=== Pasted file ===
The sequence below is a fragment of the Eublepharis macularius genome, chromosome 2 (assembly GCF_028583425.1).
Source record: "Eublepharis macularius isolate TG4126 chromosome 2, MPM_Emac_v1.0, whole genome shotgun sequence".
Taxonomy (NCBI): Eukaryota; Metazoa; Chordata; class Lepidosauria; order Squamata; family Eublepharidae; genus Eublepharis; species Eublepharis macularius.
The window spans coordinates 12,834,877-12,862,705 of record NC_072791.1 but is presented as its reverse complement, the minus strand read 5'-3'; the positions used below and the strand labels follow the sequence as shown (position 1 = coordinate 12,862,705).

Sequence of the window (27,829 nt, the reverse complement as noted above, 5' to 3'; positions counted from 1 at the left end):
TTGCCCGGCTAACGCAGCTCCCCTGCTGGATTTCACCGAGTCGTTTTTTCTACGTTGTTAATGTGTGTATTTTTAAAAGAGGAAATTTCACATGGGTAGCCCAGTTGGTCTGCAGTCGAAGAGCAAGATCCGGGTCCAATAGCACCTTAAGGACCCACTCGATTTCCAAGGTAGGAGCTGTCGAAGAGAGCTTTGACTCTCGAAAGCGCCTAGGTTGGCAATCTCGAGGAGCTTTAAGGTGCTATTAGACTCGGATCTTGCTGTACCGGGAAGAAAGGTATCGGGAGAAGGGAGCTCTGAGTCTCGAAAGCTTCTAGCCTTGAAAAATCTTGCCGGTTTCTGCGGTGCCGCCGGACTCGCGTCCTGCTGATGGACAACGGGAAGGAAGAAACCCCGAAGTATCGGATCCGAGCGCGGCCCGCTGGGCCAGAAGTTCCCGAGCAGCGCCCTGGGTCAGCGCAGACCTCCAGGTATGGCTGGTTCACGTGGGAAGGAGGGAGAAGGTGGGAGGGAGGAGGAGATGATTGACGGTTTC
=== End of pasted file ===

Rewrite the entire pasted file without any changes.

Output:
The sequence below is a fragment of the Eublepharis macularius genome, chromosome 2 (assembly GCF_028583425.1).
Source record: "Eublepharis macularius isolate TG4126 chromosome 2, MPM_Emac_v1.0, whole genome shotgun sequence".
Taxonomy (NCBI): Eukaryota; Metazoa; Chordata; class Lepidosauria; order Squamata; family Eublepharidae; genus Eublepharis; species Eublepharis macularius.
The window spans coordinates 12,834,877-12,862,705 of record NC_072791.1 but is presented as its reverse complement, the minus strand read 5'-3'; the positions used below and the strand labels follow the sequence as shown (position 1 = coordinate 12,862,705).

Sequence of the window (27,829 nt, the reverse complement as noted above, 5' to 3'; positions counted from 1 at the left end):
TTGCCCGGCTAACGCAGCTCCCCTGCTGGATTTCACCGAGTCGTTTTTTCTACGTTGTTAATGTGTGTATTTTTAAAAGAGGAAATTTCACATGGGTAGCCCAGTTGGTCTGCAGTCGAAGAGCAAGATCCGGGTCCAATAGCACCTTAAGGACCCACTCGATTTCCAAGGTAGGAGCTGTCGAAGAGAGCTTTGACTCTCGAAAGCGCCTAGGTTGGCAATCTCGAGGAGCTTTAAGGTGCTATTAGACTCGGATCTTGCTGTACCGGGAAGAAAGGTATCGGGAGAAGGGAGCTCTGAGTCTCGAAAGCTTCTAGCCTTGAAAAATCTTGCCGGTTTCTGCGGTGCCGCCGGACTCGCGTCCTGCTGATGGACAACGGGAAGGAAGAAACCCCGAAGTATCGGATCCGAGCGCGGCCCGCTGGGCCAGAAGTTCCCGAGCAGCGCCCTGGGTCAGCGCAGACCTCCAGGTATGGCTGGTTCACGTGGGAAGGAGGGAGAAGGTGGGAGGGAGGAGGAGATGATTGACGGTTTC